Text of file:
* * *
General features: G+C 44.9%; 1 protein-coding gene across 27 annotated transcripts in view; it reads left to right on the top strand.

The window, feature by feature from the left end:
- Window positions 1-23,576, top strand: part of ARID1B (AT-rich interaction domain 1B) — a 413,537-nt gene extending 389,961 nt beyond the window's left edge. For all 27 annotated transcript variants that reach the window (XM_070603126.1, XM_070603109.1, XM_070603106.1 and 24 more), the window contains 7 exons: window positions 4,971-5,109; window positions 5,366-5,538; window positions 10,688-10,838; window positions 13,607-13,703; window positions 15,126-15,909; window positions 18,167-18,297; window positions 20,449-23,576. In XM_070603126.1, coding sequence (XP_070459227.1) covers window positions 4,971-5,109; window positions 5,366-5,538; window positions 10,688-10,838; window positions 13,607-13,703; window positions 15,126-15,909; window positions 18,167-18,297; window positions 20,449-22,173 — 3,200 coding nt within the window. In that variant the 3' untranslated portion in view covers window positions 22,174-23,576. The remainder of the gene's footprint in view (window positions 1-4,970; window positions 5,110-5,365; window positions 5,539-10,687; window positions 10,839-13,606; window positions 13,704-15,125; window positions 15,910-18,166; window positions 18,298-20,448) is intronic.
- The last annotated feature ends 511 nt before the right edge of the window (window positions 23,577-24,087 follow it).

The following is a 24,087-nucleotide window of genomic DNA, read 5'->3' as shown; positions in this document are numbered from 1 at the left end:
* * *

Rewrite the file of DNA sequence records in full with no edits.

General features: G+C 44.9%; 1 protein-coding gene across 27 annotated transcripts in view; it reads left to right on the top strand.

The window, feature by feature from the left end:
- Window positions 1-23,576, top strand: part of ARID1B (AT-rich interaction domain 1B) — a 413,537-nt gene extending 389,961 nt beyond the window's left edge. For all 27 annotated transcript variants that reach the window (XM_070603126.1, XM_070603109.1, XM_070603106.1 and 24 more), the window contains 7 exons: window positions 4,971-5,109; window positions 5,366-5,538; window positions 10,688-10,838; window positions 13,607-13,703; window positions 15,126-15,909; window positions 18,167-18,297; window positions 20,449-23,576. In XM_070603126.1, coding sequence (XP_070459227.1) covers window positions 4,971-5,109; window positions 5,366-5,538; window positions 10,688-10,838; window positions 13,607-13,703; window positions 15,126-15,909; window positions 18,167-18,297; window positions 20,449-22,173 — 3,200 coding nt within the window. In that variant the 3' untranslated portion in view covers window positions 22,174-23,576. The remainder of the gene's footprint in view (window positions 1-4,970; window positions 5,110-5,365; window positions 5,539-10,687; window positions 10,839-13,606; window positions 13,704-15,125; window positions 15,910-18,166; window positions 18,298-20,448) is intronic.
- The last annotated feature ends 511 nt before the right edge of the window (window positions 23,577-24,087 follow it).

The following is a 24,087-nucleotide window of genomic DNA, read 5'->3' as shown; positions in this document are numbered from 1 at the left end: